Members of the House and Senate banking committees, bowing to pressure from the White House yesterday, agreed to give $10.8 billion to the insolvent S&L insurance fund and to allow securities firms and "nonbank banks" to buy failed S&Ls.

Lawmakers reached an agreement by reopening a conference committee, which three weeks ago had drafted a compromise banking bill. That bill would have provided only $8.5 billion to the Federal Savings and Loan Insurance Corp.

The unusual parliamentary move, which some congressmen described as extraordinary, was taken to avoid a threatened veto of the earlier banking bill by the White House. The administration argued the previous banking bill was anticompetitive and failed to provide enough money for the insurance fund, which has been drained by a record number of failed S&L in recent years.

By reopening the conference committee to change the banking bill, the chairmen of House and Senate banking committees insured that the full Senate would not be able to amend the bill, according to congressional aides. But the bill could face parliamentary hurdles in the House, where it is expected to be taken up today in the House Rules Committee.

The full House and Senate could vote on the bill as early as next week. If passed, it would be the first major banking legislation since 1982.

The compromise followed days of meetings between Treasury Secretary James A. Baker III and House and Senate banking committee leaders that lasted until yesterday. In the early evening, Baker sent a letter to Senate Banking Committee Chairman William Proxmire (D-Wis.) outlining the changes to the bill that Congress had agreed to make in exchange for a presidential promise that he will not veto the legislation.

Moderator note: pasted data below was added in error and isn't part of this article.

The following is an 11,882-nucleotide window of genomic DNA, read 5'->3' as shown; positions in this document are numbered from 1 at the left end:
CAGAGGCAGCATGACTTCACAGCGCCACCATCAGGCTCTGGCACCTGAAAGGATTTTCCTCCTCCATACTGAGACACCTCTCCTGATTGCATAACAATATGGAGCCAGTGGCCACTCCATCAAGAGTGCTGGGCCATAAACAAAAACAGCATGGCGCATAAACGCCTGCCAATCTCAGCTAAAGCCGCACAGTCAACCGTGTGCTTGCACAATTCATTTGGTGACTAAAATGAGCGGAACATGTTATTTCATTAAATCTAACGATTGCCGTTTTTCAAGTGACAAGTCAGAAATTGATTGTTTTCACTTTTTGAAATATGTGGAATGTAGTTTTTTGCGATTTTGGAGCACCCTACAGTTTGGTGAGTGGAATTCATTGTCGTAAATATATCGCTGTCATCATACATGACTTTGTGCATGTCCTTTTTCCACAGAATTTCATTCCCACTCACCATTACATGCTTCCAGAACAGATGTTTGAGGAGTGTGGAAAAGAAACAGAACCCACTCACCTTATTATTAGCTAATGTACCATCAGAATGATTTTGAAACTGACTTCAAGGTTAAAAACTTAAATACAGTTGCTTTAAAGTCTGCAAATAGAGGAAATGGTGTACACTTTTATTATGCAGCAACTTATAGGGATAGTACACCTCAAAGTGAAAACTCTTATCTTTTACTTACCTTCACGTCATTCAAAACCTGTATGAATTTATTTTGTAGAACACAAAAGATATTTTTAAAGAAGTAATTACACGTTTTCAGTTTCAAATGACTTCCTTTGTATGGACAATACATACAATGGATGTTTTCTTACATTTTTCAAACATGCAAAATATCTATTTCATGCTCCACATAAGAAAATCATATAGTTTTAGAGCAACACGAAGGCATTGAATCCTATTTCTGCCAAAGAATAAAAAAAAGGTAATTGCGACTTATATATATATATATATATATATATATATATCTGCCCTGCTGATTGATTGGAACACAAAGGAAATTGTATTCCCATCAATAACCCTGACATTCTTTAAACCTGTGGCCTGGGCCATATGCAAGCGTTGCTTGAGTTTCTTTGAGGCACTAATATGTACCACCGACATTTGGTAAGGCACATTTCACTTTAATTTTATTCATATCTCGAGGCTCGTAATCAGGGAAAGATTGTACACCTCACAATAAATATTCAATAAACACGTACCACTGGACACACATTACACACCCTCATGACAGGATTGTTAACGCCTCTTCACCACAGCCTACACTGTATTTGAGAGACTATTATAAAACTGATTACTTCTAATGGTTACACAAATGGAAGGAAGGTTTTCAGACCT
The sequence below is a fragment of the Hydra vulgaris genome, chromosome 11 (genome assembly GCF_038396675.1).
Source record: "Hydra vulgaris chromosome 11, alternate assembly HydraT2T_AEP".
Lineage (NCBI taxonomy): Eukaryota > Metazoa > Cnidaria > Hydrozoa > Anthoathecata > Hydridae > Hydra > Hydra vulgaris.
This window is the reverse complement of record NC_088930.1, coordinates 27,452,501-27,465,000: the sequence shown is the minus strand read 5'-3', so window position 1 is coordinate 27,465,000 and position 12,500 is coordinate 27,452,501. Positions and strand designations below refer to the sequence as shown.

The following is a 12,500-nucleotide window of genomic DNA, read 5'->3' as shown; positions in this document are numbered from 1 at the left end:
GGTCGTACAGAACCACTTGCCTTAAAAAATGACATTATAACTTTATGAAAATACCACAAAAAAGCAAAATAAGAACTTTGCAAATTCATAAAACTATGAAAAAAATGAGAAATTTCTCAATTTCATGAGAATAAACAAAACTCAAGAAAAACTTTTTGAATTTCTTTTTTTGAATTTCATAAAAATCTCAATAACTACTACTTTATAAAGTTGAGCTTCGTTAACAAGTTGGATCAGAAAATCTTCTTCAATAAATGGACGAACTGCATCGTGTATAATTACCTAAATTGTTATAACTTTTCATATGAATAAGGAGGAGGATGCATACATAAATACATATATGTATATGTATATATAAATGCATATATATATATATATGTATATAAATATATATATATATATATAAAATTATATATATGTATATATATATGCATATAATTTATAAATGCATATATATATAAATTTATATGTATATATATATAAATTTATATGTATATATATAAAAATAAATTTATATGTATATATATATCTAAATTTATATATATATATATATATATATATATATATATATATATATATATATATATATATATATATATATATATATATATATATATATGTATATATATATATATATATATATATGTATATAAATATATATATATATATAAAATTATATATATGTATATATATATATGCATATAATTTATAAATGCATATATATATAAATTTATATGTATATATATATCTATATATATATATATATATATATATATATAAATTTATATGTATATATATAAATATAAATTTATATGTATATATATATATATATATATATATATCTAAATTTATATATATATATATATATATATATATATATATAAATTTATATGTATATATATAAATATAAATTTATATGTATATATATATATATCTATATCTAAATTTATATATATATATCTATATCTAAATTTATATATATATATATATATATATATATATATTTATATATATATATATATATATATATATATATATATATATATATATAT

The changes agreed to yesterday would: Provide $10.8 billion in additional funds to the FSLIC. Of that total, $800,000 would be refunded to S&Ls to reimburse them for a secondary reserve that had been wiped out earlier this year when the fund was declared insolvent by federal auditors. The remaining $10 billion would be used to protect insured depositors and close or sell hundreds of hopelessly insolvent S&Ls.

The money is $5 billion less than originally sought by the White House. But it was a blow to the U.S. League of Savings Institutions, the largest lobby group for the industry, which had sought only $5 billion.

The conferees left intact a provision that permits the FSLIC to spend no more than $3.75 billion each year to close ailing S&Ls. Allow nonbank banks and securities firms to buy failed S&Ls with at least $500 million in assets. After March 1, 1988, they could buy failed S&Ls of any size.

Conferees made it clear that S&LS and commercial banks still would have first priority in bidding for failed S&Ls, but that other financial institutions could join the bidding in second place. Nonbank banks are institutions that use a loophole in a federal law that defines a bank as an institution providing checking accounts and commercial loans. By offering one or the other, but not both, of those services, retailers and securities firms have been able to open banks and avoid federal restrictions.

The administration has argued that this provision, considered a major victory for the securities industry, would increase the number of potential buyers for sick S&Ls. Also phase out over several years a mandate that federal regulators go easy on S&Ls that suffering from economic downturns rather than bad management or fraud.

The conferees left in place a provision requiring all S&Ls to adopt generally accepted accounting principles by 1993.

The conferees left untouched portions of the banking bill that would ban nonbank banks created after March 5. Also, they left unchanged a grandfather provision that allows 168 companies that continued to own nonbank banks created before March 5 but would limit the asset growth of those nonbank banks to 7 percent a year after the law takes effect.

The bill would impose a seven-month freeze that would prevent banks from engaging in any securities activities they were not already doing by March 5 of this year. When the freeze expires on March 1, 1988, banks presumably would be allowed to continue their efforts to get regulators to reinterpret existing law so they could expand their products into securities underwriting.